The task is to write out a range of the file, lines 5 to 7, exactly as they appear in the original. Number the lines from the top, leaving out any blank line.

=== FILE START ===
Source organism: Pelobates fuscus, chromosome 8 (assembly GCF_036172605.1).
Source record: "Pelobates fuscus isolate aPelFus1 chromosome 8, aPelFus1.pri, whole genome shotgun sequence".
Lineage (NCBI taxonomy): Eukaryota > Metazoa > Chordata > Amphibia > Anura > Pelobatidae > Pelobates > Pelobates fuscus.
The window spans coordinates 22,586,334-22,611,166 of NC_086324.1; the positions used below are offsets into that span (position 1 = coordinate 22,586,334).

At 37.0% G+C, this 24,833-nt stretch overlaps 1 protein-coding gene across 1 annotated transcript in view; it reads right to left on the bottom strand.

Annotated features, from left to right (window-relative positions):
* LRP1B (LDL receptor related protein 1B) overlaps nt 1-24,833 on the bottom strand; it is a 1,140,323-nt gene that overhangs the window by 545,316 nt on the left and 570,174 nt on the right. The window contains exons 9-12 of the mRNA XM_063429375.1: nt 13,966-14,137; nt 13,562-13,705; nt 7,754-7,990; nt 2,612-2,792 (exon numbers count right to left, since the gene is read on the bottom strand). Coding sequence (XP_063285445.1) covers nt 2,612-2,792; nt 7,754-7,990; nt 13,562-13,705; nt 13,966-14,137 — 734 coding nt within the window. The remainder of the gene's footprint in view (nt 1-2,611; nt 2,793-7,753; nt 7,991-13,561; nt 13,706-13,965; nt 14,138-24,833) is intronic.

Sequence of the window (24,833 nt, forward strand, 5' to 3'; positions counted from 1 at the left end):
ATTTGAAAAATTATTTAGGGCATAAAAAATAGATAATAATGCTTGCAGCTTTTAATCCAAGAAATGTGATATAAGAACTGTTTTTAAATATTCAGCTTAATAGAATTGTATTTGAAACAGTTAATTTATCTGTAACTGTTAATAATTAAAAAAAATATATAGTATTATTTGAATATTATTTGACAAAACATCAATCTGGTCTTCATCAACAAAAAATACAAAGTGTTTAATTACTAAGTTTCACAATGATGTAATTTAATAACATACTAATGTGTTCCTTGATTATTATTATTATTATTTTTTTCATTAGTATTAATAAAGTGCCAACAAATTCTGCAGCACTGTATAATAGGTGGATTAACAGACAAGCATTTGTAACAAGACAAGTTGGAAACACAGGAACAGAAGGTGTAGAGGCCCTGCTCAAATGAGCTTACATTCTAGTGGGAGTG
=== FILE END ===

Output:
At 37.0% G+C, this 24,833-nt stretch overlaps 1 protein-coding gene across 1 annotated transcript in view; it reads right to left on the bottom strand.

Annotated features, from left to right (window-relative positions):
* LRP1B (LDL receptor related protein 1B) overlaps nt 1-24,833 on the bottom strand; it is a 1,140,323-nt gene that overhangs the window by 545,316 nt on the left and 570,174 nt on the right. The window contains exons 9-12 of the mRNA XM_063429375.1: nt 13,966-14,137; nt 13,562-13,705; nt 7,754-7,990; nt 2,612-2,792 (exon numbers count right to left, since the gene is read on the bottom strand). Coding sequence (XP_063285445.1) covers nt 2,612-2,792; nt 7,754-7,990; nt 13,562-13,705; nt 13,966-14,137 — 734 coding nt within the window. The remainder of the gene's footprint in view (nt 1-2,611; nt 2,793-7,753; nt 7,991-13,561; nt 13,706-13,965; nt 14,138-24,833) is intronic.